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Jasmine Corning

Queen's University

MSc Candidate - Particle Astrophysics
Public Education Specialist - McDonald Institute

Jasmine Corning is an MSc Candidate working on the fluorescence response of RPT acrylic (PMMA) to UV light under varying temperatures for the DEAP-3600 experiment under the supervision of Prof. Philippe Di Stefano.

Contact Information
Room 412, Stirling Hall
Queen’s University
Kingston, ON, K7L 3N6
Phone: 613-533-6000 ext. 77074
Email: j.corning@queenus.ca

Bio

After completing high school, I did my BSc in Astrophysics with a minor in Physics at the University of Calgary. In my final year there, I got into contact with Dr. Di Stefano at Queen’s University. In 2018, I began working for him on studies of scintillators. In early 2019, we joined the DEAP-3600 Collaboration, and began working on our current studies in parallel with them.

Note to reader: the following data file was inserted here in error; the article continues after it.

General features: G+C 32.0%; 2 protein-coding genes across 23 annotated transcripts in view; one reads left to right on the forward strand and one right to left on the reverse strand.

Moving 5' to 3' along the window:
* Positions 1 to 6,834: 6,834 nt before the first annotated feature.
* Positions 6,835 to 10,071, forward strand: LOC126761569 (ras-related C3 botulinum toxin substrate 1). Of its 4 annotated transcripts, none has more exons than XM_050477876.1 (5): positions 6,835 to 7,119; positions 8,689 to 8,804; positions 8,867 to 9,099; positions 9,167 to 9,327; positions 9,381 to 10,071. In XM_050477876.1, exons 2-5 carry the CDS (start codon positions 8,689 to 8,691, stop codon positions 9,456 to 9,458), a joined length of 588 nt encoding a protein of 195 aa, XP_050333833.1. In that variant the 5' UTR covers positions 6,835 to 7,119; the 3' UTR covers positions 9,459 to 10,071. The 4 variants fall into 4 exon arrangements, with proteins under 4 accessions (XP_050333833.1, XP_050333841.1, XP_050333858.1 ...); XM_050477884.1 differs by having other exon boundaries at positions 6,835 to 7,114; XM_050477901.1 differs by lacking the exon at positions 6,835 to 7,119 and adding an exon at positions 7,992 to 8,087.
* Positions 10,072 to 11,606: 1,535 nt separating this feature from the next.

Q&A with Jasmine

What are your research interests?

My research interests lay mainly in the realm of astrophysics and particle physics, and currently that involves working on one of the experiments trying to detect the elusive Dark Matter particle. I’m also interested in gravitational waves from supermassive objects and interactions. Practically, I enjoy working on data analysis efforts and techniques towards projects like these.

How would you describe your work at the most basic level?

I work to understand a source of potential background in the Dark Matter detector DEAP-3600, running underground at Canada’s SNOLab facility in Sudbury, Ontario. I study the specific batch of plastic that makes up the detector’s main body, to see if it fluoresces (‘glows’) under a specific colour of light, and if this effect changes for different temperatures.

Why did you choose physics?

From a young age, I’ve been fascinated with space and the universe. As I went through school, I liked to think about the large scale questions about everything around us. I like the way physics requires us to think critically about the things we observe and do.

How does your collaboration with your key research facility partners work?

My collaboration with DEAP-3600, and through them SNOLAB, allows me access to direct materials that were used in detector construction so that I can answer specific questions. It also allows me to coordinate and discuss research with over 100 talented and insightful researchers from all over the world.

What about you might surprise others?

I foster cats in my spare time!